Further, NPs and PAs have been implemented into healthcare in all arenas at this point in the US. Health care teams have extended care to overcome barriers and in many states are the first line providers who help patients access the system earlier often preventing chronic health issues.
Prescribing controlled substances is not a business. It is a responsibility for health care providers, with more paperwork and follow required, but it is most importantly a right of the patient to safe effective quality care. Care that does not prolong their pain (which impedes healing). It will not serve the best interest of the patient if NPs are primary and acute care access points to the healthcare system if they are left in pain longer than necessary.
Alabama requires collaborative practice between NPs and physicians. Restrictive collaboration is not delivering optimal care, increasing vital access in the rural areas, or promoting interdisciplinary trust. Truthfully, restrictive collaboration has increased barriers, decreased autonomy, driven NPs across state lines, and disenfranchised nurses in Alabama who have been advocating for their patients. Additionally, barriers to practice are wasting taxpayers educational monies to train healthcare providers for Alabama that ultimately leave the state to provide the care they are nationally certified to provide to adequately care for the patient.
Physicians in collaborative agreements could easily remedy the situation by advocating for their patients and standing up to their own lobbyist (instead of providing dues that fund the lobbyist. Less than 17% of physicians participate in the decision making of their state professional organization. Only a fraction of these even understand NPs national scope of practice. Further the medical organizations continue to distribute misinformation to the physicians--utilizing fear tactics on their own physicians. Again this year MASA told Alabama physicians that NPs tried to eliminate collaborative practice. Independent practice was never discussed this session. Physicians in collaborative practice must believe NPs provide safe effective care or they wouldn't hire them to take care of the patients. They support NPs in private, just imagine if we lived in a world where they would publicly advocate for all health care professionals to have the right to practice to their full scope of board certified professional practice. Practice barriers would be removed quickly and patients would begin receiving more comprehensive, holistic, care, saving thousands of healthcare dollars. The world just might be a better place. I know Alabama would.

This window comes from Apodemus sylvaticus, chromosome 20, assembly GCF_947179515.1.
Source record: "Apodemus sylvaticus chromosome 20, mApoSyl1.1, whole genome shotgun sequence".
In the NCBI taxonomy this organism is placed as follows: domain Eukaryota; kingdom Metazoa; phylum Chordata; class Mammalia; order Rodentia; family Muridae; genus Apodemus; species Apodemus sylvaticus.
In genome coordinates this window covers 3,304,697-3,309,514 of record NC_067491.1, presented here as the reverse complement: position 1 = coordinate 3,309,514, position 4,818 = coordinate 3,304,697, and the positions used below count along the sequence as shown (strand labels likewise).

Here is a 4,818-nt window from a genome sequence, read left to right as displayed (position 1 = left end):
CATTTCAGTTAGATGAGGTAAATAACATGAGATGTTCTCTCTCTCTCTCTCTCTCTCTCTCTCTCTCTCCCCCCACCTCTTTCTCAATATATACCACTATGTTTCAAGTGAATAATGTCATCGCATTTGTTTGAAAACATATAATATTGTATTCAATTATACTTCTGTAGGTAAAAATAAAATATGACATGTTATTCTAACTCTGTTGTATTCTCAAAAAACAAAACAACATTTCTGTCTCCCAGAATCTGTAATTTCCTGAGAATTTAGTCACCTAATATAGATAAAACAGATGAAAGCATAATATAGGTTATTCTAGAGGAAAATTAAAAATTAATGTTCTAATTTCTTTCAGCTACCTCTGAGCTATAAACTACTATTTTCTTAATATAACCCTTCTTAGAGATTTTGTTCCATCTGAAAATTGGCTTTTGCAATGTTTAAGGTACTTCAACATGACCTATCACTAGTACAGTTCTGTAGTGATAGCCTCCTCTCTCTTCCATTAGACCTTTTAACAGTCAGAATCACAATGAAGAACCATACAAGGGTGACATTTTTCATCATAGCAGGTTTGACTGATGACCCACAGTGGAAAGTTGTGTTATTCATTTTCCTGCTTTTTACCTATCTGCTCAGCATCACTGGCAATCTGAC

Lori Lioce, CRNP,  Dr. ,  Huntsville Hospital/UA HuntsvilleAugust 16, 2010
Huntsville, AL